Monday, April 22, 2013

A posting on behalf of my Twitter friend, Anna Meade

iStock photo

Author: Susan Smith-Josephy
Title: Trotting Toward a Life of Happiness
Ebook? YES!

The meadow was dotted with wildflowers. A gnarled fence in the background opened into a gate, and above the gate was a trellis crawling with red roses.

White tablecloths were spread out, a picnic ready for the hundreds of guests that had arrived for the wedding of Anemone and Mykonos.

Colored flags flapped in the summer breeze, and yellow butterflies and bluebirds flitted.

It was quiet, only the buzzing of a few bees and chattering of naughty squirrels could be heard.  The guests were keeping as quiet as possible, awaiting the bride and groom.

“I hear something.”

“They’re almost here.”


Clip clop, clip clop went their hooves on the dry earth path, kicking up dust. The bride looked down at the hem of her veil. Was it dusty? She’d chosen a traditional one-shoulder silken wrap for her covering. Mykonos was bare-chested, of course. He’d been freshly waxed for the occasion.

Mykonos cleared his throat, did some deep breathing and flicked his tail a few times.

The couple approached the gate, stopped. Camera’s flashed, clicked and whirred. Anemone turned to smile at Mykonos.

“Kiss! Kiss!” shouted the guests.

“Were not married yet,” said Mykonos, with great seriousness.

“Well, let’s get on with it then,” said Anemone.

The minister, resplendent in a purple robe which enhanced his glossy black coat, beckoned them on.

Mykonos and Anemone shared their vows, thus pledging themselves together forever.

The guests thundered their hooves in appreciation. Kentauroi always do love a romantic wedding.

"I now pronounce you husband and wife. You may kiss the bride."

Anemone leaned in towards Mykonos, he pulled back her lacy veil, and they kissed. Long and hard.

The minister nodded his approval, his shiny black tail whisking back and forth.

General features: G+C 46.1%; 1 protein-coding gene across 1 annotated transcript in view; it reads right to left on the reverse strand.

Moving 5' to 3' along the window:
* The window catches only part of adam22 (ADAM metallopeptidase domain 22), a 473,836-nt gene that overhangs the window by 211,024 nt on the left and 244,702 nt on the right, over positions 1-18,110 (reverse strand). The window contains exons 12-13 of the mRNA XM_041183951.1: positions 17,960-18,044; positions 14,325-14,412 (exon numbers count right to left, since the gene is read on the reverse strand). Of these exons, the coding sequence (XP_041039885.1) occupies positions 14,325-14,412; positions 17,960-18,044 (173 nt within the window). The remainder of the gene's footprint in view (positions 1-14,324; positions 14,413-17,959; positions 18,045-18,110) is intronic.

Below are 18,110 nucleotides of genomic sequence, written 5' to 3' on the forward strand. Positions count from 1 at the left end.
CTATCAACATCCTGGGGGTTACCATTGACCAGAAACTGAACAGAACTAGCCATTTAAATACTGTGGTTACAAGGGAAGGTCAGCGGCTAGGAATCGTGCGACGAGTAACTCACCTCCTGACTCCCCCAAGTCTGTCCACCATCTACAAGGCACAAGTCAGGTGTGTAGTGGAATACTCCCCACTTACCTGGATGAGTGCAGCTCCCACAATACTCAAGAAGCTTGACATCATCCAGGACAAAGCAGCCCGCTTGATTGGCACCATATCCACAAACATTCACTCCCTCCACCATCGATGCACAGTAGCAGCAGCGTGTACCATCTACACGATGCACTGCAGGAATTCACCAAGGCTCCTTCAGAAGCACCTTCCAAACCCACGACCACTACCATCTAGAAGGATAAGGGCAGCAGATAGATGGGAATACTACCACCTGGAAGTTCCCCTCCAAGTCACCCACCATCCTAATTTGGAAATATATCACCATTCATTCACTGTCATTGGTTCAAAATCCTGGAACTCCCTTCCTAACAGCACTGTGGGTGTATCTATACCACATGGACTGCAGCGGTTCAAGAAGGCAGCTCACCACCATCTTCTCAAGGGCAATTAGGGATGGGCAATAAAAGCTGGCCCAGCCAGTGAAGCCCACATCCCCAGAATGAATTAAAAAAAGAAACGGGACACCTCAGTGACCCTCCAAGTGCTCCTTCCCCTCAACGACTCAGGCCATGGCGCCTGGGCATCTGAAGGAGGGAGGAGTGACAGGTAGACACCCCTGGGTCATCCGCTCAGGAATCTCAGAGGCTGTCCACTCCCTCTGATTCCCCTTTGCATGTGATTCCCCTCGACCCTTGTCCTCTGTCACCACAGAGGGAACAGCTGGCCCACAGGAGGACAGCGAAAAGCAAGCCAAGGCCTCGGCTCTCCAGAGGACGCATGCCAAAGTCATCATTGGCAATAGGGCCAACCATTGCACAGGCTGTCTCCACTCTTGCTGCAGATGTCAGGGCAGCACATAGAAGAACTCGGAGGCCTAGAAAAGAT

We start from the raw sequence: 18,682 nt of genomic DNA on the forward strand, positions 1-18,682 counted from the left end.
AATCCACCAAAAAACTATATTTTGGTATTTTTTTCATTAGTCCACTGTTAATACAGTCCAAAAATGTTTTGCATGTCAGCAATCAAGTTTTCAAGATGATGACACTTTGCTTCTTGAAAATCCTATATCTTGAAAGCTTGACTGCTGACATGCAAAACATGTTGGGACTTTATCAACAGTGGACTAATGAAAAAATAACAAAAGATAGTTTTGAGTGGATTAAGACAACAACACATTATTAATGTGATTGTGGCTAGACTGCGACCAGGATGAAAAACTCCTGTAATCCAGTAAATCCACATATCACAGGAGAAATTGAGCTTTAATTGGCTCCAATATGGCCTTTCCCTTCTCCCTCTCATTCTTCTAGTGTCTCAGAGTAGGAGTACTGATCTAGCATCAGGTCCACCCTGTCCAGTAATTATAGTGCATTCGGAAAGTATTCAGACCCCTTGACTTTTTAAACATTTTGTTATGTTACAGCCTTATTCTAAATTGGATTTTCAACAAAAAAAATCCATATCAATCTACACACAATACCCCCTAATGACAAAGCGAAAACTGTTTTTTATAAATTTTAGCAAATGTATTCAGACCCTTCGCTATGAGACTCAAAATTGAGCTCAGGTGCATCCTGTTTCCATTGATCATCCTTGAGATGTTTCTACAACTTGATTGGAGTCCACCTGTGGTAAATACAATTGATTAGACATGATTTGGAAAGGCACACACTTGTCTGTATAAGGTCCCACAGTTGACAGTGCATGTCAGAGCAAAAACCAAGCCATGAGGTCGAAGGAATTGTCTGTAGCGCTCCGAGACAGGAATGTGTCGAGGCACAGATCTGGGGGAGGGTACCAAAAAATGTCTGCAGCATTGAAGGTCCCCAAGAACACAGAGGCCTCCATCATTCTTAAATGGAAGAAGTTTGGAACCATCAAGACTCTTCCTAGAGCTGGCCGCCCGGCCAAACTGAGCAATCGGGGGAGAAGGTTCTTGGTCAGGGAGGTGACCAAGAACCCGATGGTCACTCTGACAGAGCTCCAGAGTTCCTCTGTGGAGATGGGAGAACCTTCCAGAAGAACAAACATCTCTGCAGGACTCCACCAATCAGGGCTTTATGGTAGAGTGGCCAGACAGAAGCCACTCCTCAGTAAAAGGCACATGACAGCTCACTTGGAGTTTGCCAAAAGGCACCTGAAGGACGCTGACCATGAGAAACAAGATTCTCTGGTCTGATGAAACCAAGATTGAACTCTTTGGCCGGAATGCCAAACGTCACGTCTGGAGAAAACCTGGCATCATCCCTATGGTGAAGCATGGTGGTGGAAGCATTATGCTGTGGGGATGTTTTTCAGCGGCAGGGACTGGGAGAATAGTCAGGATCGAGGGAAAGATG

Kentauroi were getting restless, they wanted snacks and dancing, and at a centaur wedding these things happened simultaneously.

Champagne was served, plates passed around, and the band started up.

"I hope they play Gangnam style," one adolescent girl whispered to another.

"Save a horse, ride a cowboy."

"His flanks are glistening, aren't they?"

The centaurs made a wide circle, the bride and groom would need a lot of room for their first dance.

Anemone and her gorgeous bridegroom clasped hands, and swayed to the music, tails sashaying in unison. Then, they bowed their heads, took three steps back, and waved for guests to join in.

I'd like to say it was a beautifully coordinated folk dance. But, to be honest, it was an awkward, muddy free-for-all. The hooves trampled the wildflowers, the tails swished the hors d'oeuvres, and Uncle Ralphus had to much mead and kicked a hole right through the bass drum.

As dusk settled in, and the fairy lights twinkled, the raucous partying continued, and Mykonos and his beautiful bride Anemone bad everyone a fare well, the moon slid north to light their way.

Breaking into a slow canter, the newlyweds, their shiny tails flowing out behind them, took their first steps as a married couple.

Godspeed, my friends.


Hey readers! Confused? Don't be. This blog post is in honour of Anna Meade's wedding.

For ALL the info, click here or here

Toast. Let us raise a glass to Anna and Michael, wishing all the best on this day and on all days forward.

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